Views: 38325 Ash Blue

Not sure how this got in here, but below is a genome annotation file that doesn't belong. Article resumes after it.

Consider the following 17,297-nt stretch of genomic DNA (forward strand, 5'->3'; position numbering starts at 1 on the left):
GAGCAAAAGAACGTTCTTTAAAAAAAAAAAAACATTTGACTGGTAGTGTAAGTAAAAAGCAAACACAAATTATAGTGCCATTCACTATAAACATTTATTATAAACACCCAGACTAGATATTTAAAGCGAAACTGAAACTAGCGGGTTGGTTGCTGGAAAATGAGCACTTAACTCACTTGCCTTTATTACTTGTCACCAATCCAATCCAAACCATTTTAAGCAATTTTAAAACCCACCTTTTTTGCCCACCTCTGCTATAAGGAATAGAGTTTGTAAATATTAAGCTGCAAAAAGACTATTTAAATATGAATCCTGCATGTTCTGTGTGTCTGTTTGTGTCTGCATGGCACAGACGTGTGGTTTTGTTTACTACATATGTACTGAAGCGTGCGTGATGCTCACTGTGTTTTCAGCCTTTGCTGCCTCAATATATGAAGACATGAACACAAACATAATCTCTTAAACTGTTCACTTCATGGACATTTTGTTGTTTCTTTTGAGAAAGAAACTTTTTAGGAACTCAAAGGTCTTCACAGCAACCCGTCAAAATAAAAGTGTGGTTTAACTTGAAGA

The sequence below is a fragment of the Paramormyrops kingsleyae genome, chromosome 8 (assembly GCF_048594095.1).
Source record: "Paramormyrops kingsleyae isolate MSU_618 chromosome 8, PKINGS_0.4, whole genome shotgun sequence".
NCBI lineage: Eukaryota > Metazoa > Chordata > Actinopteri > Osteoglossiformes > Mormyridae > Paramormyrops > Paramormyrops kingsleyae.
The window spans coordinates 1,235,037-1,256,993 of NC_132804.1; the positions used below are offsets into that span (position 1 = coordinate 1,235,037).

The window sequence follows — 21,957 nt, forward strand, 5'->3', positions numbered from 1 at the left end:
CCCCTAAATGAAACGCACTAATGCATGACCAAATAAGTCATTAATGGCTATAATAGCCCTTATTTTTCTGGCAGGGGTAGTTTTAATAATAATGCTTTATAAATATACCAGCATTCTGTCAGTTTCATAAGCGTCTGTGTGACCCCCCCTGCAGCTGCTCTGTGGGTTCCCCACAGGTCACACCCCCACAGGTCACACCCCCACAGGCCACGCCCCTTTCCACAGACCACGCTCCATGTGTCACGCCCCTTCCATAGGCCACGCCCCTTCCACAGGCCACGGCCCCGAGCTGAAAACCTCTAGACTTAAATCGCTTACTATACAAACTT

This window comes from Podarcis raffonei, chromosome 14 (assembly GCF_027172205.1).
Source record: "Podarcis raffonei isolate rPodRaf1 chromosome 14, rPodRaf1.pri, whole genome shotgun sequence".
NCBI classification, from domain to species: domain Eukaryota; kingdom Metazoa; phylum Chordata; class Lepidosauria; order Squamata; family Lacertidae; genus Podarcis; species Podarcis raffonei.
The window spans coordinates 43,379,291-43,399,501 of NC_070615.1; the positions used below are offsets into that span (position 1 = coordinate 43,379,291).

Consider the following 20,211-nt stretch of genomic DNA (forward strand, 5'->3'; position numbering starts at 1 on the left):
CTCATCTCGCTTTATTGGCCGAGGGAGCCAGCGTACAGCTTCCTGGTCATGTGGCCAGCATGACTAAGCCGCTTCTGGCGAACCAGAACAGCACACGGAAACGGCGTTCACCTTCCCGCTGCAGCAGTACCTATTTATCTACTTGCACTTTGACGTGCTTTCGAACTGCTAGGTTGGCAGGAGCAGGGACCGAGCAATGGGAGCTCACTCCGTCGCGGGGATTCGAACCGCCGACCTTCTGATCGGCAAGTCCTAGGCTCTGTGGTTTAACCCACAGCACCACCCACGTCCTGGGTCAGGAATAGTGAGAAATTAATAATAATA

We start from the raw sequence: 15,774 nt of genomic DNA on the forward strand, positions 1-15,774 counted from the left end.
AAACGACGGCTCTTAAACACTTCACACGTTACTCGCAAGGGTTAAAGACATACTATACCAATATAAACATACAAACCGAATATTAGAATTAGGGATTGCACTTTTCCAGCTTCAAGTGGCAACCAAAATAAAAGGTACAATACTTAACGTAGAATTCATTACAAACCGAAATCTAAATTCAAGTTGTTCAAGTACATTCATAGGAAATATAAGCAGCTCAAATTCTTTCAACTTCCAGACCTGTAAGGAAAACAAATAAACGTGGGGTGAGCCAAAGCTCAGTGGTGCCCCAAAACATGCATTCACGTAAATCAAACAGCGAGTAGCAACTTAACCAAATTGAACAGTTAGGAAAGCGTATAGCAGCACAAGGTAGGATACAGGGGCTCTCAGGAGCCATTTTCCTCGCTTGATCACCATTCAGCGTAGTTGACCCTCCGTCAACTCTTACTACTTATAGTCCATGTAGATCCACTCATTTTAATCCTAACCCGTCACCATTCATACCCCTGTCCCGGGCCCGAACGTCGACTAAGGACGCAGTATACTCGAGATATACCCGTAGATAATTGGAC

When it officially became fully functional on July 4, 2012, China hailed the Three Gorges Dam, the world’s largest power station with 22,500 megawatts of installed capacity as a resounding success. They pointed to it's modern, highly efficient turbines, it's ability to increase shipping capacity along the Yangtze River and the fact that it could help to prevent downstream flooding by freeing up flood storage space. Not only all of this, but it was a move towards limiting greenhouse gas emissions. Sounds great, but, there are two sides to every story and the negative consequences of this monumental project, which cost the country the equivalent of around 25 billion U.S. dollars have been described by many as catastrophic both in its human and environmental impacts. Over one million people were displaced and the dam flooded historically significant archeological and cultural sites. Entire ecosystems were permanently altered with rare plant and animal life being pushed to the brink of extinction. Experts warned that the increased pressure such a massive structure would create on the surrounding land would trigger massive landslides and an increased risk of earthquakes, and their eerie predictions seem to be coming true. We’ll break down the story behind what has become without a doubt one of the most controversial pieces of infrastructure ever built by humankind, The Three Gorges Dam. Subscribe to Knowledge Feed for awesome mysteries, discoveries, fun topics and all around AWESOME videos ! Pros The dam has plenty of positive impacts, it wasn’t built just to cause landslides and displace millions. At full power the Three Gorges is capable of reducing coal consumption by over 30 million tonnes a year, thereby avoiding some 100 million tonnes of gas emissions and ten thousand tonnes of carbon monoxide. The presence of ship locks and even ship elevators believe it or not, allows giant vessels to traverse the Yangtze, boosting the country’s economy as a result. While the Chinese government hoped that the dam would provide power to 10% of people in China electricity demand in the country became much higher than expected and less than 2 percent of the population receive power through the dam today. Another positive impact of the dam, if you were to ask government officials would be it's ability to prevent a very real and very serious threat to the millions surrounding and directly affected by the Yangtze, Floods The Dam’s top priority, it seemed was in preventing the catastrophic floods that occur along the Yangtze, land that is populated by millions of people. In August of 1931 following a year of above average rainfall the Yangtze flooded. 500 square miles surrounding the river were submerged. Entire rice crops were destroyed. Without this essential food thousands in major cities like Nanjing starved following the catastrophe. All told over three and a half million lives were claimed in the months following the floods. More recently in 1998, a series of floods that lasted from June to September left 3,700 people dead, 15 million homeless and caused nearly 25 billion dollars in economic losses. 13 million homes were damaged or broken beyond repair. Now, government officials tout the dams apparent ability to prevent such catastrophes. The general public and especially those that live in areas near the Yangtze aren’t so sure. Flooding last year was the worst since 1998, leaving hundreds dead. Critics pointed to the dam and its failure to prevent the disaster. The 2016 floods were bad and only time will tell if the Three Gorges is capable of preventing an event as devastating as 1998, or scarier still something more along the lines of what transpired in 1931. This dam is so freaking big, some experts out there think it's sheer mass and the changes in water level it creates could actually cause Earthquakes The paths of major fault lines lie directly underneath the Three Gorges. Experts believed that the dam, as a result could cause a significant increase in seismic activity. As you know by now the dam was built despite these and many other concerns, some of which we’ve gone over. A study done by the China Earthquake Administration, a government entity showed that the experts were right. They registered 3,429 earthquakes around the reservoir between mid 2003 and the end of 2009, 30 times the frequency recorded during pre-dam periods. People fear a large earthquake and it's potential consequences as it relates to the dam. If the dam itself were to be damaged during a huge earthquake, for instance, the results would surely be devastating for the millions living in close proximity. Thanks everyone for joining us on our Knowledge Feedy look at the Three Gorges Dam. We hope that we’ve tipped the richter scales within you a bit and we can’t wait for you to join us on our next video. Good night and good luck.